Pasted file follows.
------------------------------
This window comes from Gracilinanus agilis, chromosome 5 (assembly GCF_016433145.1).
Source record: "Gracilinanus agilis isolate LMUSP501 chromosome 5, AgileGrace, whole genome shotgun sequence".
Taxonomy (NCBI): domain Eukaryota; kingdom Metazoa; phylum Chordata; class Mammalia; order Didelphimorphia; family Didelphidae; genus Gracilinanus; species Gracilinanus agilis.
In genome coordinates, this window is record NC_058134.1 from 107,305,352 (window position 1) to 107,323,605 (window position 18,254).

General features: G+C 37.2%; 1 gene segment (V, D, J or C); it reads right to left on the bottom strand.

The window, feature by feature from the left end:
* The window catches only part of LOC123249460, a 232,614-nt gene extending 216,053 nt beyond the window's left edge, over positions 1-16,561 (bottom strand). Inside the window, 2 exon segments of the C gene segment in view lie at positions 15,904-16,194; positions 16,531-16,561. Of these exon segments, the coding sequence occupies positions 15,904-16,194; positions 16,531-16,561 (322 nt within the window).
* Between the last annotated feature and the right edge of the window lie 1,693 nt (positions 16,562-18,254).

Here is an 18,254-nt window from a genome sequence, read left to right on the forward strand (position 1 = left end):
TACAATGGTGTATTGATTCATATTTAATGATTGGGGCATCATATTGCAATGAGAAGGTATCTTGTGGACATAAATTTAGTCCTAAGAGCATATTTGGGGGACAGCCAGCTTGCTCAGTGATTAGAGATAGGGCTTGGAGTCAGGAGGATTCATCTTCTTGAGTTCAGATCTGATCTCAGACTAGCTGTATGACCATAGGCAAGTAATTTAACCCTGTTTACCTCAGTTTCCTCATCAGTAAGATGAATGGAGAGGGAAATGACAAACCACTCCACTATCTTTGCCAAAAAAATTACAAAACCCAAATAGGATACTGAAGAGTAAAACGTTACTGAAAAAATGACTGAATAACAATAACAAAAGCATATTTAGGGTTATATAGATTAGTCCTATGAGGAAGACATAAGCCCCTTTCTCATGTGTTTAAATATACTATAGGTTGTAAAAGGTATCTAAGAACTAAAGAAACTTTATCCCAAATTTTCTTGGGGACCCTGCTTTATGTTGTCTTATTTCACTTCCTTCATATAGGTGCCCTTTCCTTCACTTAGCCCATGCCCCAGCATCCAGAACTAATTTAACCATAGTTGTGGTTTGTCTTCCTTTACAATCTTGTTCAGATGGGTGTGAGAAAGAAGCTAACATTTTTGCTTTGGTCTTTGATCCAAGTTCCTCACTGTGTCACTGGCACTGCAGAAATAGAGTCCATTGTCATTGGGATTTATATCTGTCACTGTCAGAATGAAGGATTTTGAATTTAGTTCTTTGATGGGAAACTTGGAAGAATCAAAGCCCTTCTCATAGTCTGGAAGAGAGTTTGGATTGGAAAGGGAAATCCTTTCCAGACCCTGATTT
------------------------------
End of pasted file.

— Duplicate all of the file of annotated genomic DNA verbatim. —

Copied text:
This window comes from Gracilinanus agilis, chromosome 5 (assembly GCF_016433145.1).
Source record: "Gracilinanus agilis isolate LMUSP501 chromosome 5, AgileGrace, whole genome shotgun sequence".
Taxonomy (NCBI): domain Eukaryota; kingdom Metazoa; phylum Chordata; class Mammalia; order Didelphimorphia; family Didelphidae; genus Gracilinanus; species Gracilinanus agilis.
In genome coordinates, this window is record NC_058134.1 from 107,305,352 (window position 1) to 107,323,605 (window position 18,254).

General features: G+C 37.2%; 1 gene segment (V, D, J or C); it reads right to left on the bottom strand.

The window, feature by feature from the left end:
* The window catches only part of LOC123249460, a 232,614-nt gene extending 216,053 nt beyond the window's left edge, over positions 1-16,561 (bottom strand). Inside the window, 2 exon segments of the C gene segment in view lie at positions 15,904-16,194; positions 16,531-16,561. Of these exon segments, the coding sequence occupies positions 15,904-16,194; positions 16,531-16,561 (322 nt within the window).
* Between the last annotated feature and the right edge of the window lie 1,693 nt (positions 16,562-18,254).

Here is an 18,254-nt window from a genome sequence, read left to right on the forward strand (position 1 = left end):
TACAATGGTGTATTGATTCATATTTAATGATTGGGGCATCATATTGCAATGAGAAGGTATCTTGTGGACATAAATTTAGTCCTAAGAGCATATTTGGGGGACAGCCAGCTTGCTCAGTGATTAGAGATAGGGCTTGGAGTCAGGAGGATTCATCTTCTTGAGTTCAGATCTGATCTCAGACTAGCTGTATGACCATAGGCAAGTAATTTAACCCTGTTTACCTCAGTTTCCTCATCAGTAAGATGAATGGAGAGGGAAATGACAAACCACTCCACTATCTTTGCCAAAAAAATTACAAAACCCAAATAGGATACTGAAGAGTAAAACGTTACTGAAAAAATGACTGAATAACAATAACAAAAGCATATTTAGGGTTATATAGATTAGTCCTATGAGGAAGACATAAGCCCCTTTCTCATGTGTTTAAATATACTATAGGTTGTAAAAGGTATCTAAGAACTAAAGAAACTTTATCCCAAATTTTCTTGGGGACCCTGCTTTATGTTGTCTTATTTCACTTCCTTCATATAGGTGCCCTTTCCTTCACTTAGCCCATGCCCCAGCATCCAGAACTAATTTAACCATAGTTGTGGTTTGTCTTCCTTTACAATCTTGTTCAGATGGGTGTGAGAAAGAAGCTAACATTTTTGCTTTGGTCTTTGATCCAAGTTCCTCACTGTGTCACTGGCACTGCAGAAATAGAGTCCATTGTCATTGGGATTTATATCTGTCACTGTCAGAATGAAGGATTTTGAATTTAGTTCTTTGATGGGAAACTTGGAAGAATCAAAGCCCTTCTCATAGTCTGGAAGAGAGTTTGGATTGGAAAGGGAAATCCTTTCCAGACCCTGATTT